Sexual harassment at work has been prohibited by UK law for decades, yet this kind of conduct and its damaging effects still continue. The startling revelations that have emerged in recent years, including the #MeToo movement, have made it abundantly clear that the problem persists, despite the existence of these legal protections. Everyone should be able to go about their work without the fear of encountering unwanted conduct of a sexual nature.
Below we look at the law on sexual harassment in the workplace, including the employee’s rights and the employer’s obligations, and what steps should be taken by employers to ensure a safe working environment free from harassment in which employee’s feel supported.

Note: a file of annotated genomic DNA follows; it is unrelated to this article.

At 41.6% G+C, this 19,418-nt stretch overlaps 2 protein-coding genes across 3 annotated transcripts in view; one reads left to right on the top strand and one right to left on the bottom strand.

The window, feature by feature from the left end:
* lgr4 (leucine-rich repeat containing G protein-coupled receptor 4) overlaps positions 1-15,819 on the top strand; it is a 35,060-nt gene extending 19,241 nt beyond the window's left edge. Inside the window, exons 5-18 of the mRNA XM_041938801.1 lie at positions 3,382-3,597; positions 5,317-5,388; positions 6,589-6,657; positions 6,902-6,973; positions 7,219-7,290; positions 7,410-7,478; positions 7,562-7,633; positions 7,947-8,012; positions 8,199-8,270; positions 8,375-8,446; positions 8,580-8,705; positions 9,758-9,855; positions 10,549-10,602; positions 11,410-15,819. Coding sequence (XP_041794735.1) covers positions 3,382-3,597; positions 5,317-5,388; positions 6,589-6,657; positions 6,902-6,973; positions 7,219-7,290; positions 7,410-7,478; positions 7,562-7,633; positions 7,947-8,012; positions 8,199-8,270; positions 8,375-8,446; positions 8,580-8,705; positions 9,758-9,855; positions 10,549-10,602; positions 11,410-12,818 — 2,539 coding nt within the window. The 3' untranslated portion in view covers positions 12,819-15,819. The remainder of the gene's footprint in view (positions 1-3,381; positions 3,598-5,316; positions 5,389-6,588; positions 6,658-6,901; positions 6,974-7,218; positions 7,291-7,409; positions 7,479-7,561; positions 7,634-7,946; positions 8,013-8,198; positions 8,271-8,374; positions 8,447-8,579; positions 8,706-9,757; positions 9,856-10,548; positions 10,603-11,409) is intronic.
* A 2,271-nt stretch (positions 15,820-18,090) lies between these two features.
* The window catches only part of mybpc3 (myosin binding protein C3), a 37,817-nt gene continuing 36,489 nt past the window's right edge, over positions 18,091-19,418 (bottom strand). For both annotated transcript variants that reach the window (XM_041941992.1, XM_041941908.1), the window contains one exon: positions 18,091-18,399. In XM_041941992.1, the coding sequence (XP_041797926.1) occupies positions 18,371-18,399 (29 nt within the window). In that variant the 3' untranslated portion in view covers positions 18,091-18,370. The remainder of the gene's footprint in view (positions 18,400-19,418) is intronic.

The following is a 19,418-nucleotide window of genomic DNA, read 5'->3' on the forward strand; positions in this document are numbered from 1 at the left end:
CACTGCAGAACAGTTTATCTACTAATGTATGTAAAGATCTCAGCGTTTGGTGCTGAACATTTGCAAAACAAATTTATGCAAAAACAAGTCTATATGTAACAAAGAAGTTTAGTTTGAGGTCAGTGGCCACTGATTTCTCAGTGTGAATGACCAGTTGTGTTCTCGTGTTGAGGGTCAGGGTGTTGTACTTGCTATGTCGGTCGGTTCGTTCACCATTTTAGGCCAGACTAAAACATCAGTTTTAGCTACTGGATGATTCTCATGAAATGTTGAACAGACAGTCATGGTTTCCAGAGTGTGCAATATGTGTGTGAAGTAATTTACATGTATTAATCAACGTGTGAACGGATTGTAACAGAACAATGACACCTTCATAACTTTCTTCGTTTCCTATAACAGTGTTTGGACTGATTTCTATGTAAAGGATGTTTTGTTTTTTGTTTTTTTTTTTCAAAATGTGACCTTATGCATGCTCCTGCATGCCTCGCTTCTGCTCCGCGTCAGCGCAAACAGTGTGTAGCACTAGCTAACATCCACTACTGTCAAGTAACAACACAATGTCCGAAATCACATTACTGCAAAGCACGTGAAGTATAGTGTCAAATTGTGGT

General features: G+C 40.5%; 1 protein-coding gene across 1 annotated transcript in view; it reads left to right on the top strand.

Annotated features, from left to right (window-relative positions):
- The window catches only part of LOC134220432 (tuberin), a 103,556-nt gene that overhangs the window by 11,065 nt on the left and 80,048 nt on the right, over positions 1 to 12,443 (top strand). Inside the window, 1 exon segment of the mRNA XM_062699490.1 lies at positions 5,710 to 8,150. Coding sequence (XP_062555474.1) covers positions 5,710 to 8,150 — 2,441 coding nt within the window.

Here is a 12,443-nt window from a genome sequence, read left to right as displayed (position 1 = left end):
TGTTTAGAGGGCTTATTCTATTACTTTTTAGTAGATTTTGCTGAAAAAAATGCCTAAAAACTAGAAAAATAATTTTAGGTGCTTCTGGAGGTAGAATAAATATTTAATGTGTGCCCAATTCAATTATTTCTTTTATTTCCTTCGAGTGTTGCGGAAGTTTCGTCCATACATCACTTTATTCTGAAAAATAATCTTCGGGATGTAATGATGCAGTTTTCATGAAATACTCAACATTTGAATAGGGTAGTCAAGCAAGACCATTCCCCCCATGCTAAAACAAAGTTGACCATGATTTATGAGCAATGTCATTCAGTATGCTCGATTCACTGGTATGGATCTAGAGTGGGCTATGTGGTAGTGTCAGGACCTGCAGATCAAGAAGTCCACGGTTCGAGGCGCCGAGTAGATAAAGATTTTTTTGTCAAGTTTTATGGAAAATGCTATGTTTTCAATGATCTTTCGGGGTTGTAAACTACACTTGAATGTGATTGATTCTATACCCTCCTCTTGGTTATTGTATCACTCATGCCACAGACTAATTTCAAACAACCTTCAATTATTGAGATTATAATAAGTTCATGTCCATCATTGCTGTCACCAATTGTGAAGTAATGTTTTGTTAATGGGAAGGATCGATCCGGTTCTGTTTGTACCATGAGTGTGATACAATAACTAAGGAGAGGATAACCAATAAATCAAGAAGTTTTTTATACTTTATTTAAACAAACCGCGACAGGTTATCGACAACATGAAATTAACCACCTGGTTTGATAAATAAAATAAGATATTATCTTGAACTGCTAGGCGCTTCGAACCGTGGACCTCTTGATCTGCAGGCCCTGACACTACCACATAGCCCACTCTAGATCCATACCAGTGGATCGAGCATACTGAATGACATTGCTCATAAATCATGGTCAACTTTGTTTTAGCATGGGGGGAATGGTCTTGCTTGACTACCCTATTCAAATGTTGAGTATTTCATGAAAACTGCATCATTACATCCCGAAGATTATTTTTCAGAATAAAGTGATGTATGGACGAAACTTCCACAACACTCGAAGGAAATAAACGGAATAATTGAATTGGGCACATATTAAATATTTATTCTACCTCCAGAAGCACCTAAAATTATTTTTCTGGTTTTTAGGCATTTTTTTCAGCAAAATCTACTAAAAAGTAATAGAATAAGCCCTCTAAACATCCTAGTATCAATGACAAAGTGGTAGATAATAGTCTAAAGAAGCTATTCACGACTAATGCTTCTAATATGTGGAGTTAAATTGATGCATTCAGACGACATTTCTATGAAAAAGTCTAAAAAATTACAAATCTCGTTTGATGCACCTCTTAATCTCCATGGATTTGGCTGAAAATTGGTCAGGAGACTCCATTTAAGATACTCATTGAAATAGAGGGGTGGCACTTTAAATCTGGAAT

Sexual harassment law
Sexual harassment law in the UK is governed by the Equality Act 2010. Specifically, the Act prohibits unwanted conduct of a sexual nature where this has the purpose or effect of violating an individual’s dignity, or creating an intimidating, hostile, degrading, humiliating or offensive working environment for that person.
It is also unlawful to treat a person less favourably because they have either rejected or submitted to unwanted sexual conduct, or conduct related to sex or gender reassignment, that has had this same purpose or effect.